Wood burning and your health

Burning wood or other solid fuels at home emits dangerous pollution both inside and outside the home, known as fine particulate matter (PM2.5). Fine particulate matter is known to cause serious illnesses, such as asthma, lung cancer, COPD and stroke.

Domestic solid fuel accounts for 38% of primary particulate matter emissions in the UK - the largest source of fine particulate matter and is three times higher than from road transport. For more info, go to ‘Health Matters : Air Pollution’.

Wood burning is not a ‘climate-friendly’ way of heating your home. As well as producing PM2.5, burning wood emits more carbon dioxide than oil or gas. So please do your bit for climate emergency. If you don’t have electric heating, the next best option is to use gas or oil.  

* Dr Gary Fuller, Imperial College London article in www.ScienceFocus.com.

There is no proven safe level of PM2.5, and short and long-term exposure to PM2.5 can increase the risk of early deaths from respiratory and cardiovascular diseases.  PM2.5 is not visible to the naked eye, so even ‘smokeless’ fuels and efficient appliances may still produce a significant amount of air pollution.

Solid fuel burning stove

What are you burning in your open fire or stove?

As winter draws in, please check that you’re using approved stoves, appliances and fuel to help reduce air pollution both in and outside your home. The City of Bath is a designated Smoke Control Area, which means it’s illegal to burn smoky fuels such as wood and coal in an open fireplace or in a non-approved wood burning or multi-fuel stove. To view a map of the smoke control area, go to www.bathnes.gov.uk/smokecontrolmap .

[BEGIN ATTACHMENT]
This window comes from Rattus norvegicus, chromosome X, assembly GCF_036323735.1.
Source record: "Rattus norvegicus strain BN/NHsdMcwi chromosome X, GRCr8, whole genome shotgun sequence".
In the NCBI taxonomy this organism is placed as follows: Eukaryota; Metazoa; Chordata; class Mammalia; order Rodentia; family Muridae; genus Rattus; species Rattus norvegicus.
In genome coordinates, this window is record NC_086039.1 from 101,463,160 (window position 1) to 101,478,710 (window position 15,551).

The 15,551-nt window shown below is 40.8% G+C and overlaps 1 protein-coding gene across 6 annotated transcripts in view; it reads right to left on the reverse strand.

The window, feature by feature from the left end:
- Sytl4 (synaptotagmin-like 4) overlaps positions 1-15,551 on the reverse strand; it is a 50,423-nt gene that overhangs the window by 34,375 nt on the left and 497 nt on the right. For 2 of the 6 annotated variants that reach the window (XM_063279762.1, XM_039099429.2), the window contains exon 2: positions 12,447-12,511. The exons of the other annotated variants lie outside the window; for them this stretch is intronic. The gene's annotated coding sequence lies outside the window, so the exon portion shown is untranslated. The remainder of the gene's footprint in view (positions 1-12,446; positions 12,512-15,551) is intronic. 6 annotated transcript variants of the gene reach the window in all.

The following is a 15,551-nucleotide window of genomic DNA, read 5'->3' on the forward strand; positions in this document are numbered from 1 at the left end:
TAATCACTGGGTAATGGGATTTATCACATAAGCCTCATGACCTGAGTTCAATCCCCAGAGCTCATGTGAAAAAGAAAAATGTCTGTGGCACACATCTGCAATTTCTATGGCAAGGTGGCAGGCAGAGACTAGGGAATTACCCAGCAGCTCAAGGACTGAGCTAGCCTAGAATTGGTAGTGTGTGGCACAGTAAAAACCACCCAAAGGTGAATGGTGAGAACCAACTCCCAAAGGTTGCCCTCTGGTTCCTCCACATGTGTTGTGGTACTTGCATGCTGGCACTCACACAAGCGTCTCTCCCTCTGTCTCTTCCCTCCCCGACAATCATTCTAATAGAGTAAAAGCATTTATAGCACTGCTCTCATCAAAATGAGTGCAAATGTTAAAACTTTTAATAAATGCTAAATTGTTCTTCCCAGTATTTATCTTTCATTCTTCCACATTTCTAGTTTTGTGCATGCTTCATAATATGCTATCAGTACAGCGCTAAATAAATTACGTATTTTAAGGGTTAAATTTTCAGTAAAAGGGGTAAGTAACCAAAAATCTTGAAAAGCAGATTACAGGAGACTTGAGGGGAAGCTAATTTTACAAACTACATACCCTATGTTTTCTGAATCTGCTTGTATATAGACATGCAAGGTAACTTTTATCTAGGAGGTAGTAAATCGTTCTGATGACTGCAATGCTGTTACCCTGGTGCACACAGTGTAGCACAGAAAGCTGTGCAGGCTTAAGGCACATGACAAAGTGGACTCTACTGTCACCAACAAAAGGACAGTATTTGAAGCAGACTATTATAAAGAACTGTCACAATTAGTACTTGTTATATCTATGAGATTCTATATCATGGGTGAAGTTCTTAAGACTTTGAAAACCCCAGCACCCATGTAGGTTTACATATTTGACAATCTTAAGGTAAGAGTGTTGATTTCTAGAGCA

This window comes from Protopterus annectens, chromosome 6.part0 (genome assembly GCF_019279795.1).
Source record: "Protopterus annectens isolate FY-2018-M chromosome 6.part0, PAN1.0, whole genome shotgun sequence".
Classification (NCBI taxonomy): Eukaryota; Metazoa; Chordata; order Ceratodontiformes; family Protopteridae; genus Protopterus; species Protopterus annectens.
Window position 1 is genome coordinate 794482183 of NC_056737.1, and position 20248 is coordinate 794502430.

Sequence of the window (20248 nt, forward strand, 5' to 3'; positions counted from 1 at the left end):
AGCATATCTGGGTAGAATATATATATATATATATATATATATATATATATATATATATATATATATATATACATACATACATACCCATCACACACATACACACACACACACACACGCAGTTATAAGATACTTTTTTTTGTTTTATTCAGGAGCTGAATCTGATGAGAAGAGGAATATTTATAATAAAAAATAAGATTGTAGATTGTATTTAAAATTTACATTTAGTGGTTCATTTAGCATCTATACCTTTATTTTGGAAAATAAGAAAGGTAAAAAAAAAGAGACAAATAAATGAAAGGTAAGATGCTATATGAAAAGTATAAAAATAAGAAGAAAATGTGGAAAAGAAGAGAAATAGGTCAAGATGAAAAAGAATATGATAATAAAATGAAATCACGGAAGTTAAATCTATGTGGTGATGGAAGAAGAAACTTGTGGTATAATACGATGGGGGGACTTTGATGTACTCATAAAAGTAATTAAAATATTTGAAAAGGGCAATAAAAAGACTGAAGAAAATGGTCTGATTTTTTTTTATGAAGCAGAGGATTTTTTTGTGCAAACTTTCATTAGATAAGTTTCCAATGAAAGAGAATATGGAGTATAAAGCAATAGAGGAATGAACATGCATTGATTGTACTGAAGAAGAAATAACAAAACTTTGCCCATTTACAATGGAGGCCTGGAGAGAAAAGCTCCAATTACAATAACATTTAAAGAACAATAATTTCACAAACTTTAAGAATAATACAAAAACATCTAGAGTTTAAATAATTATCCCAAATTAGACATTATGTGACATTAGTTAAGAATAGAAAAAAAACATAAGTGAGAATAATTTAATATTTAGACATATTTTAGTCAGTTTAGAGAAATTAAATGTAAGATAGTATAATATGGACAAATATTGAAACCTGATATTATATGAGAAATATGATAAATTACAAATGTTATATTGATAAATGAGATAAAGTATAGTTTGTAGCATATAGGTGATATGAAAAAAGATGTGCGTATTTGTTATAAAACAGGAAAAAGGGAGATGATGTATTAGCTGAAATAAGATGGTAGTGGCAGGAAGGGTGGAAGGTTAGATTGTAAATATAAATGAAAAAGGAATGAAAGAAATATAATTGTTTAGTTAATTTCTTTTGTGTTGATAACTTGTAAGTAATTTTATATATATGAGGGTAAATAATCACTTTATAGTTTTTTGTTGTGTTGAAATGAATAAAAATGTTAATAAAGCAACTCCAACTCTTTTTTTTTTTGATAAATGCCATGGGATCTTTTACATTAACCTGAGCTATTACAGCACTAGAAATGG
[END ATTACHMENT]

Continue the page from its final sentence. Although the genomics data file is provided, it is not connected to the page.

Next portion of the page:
Under the Clean Air Act, if you don’t comply with the law, you can be fined up to £1,000. If you live outside the Smoke Control Area, there are currently no restrictions to what you can burn, but we recommend that you follow the guidelines below.

The image below is taken from the Government’s Clean Air Strategy and illustrates the relative emissions from domestic heating and how this can affect your indoor air quality:

What can I burn in my open fire or stove?

Authorised fuels

In a smoke control area, unless you are using an exempt appliance, you can only burn fuel on the list of authorised fuels from Defra, such as anthracite or low volatile steam coal. For a full list, go to https://smokecontrol.defra.gov.uk/fuels.php

Approved/exempt appliances

In a smoke control area, you can only burn unauthorised fuels such as wood, wood chips and wood pellets in boilers, cookers and stoves that are approved by Defra as ‘exempt appliances’. However, you should only use the type of fuel that the manufacturer says can be used in it. For a full list of exempt appliances, go to https://smokecontrol.defra.gov.uk/appliances.php

Financial assistance

To enquire about financial assistance to make energy efficiency improvements to your home, go to https://www.energyathome.org.uk


PM2.5 is monitored on the London Road in Bath and most recent annual levels are equal to the World Health Organization’s guideline levels. PM10 (larger particulate matter not exceeding 10 micrometres) is also monitored on London Road and Lower Bristol Road and are close to the World Health Organization’s guideline levels, but within the UK Nation.  There is no proven safe level of PM2.5, so the more we can do to reduce emissions the better.

Recent annual measurements of PM2.5 in Bath and legal standards

PM10 in Bath with national and WHO legal standards

For more information on the work the Council is undertaking re the Climate Emergency, click here.

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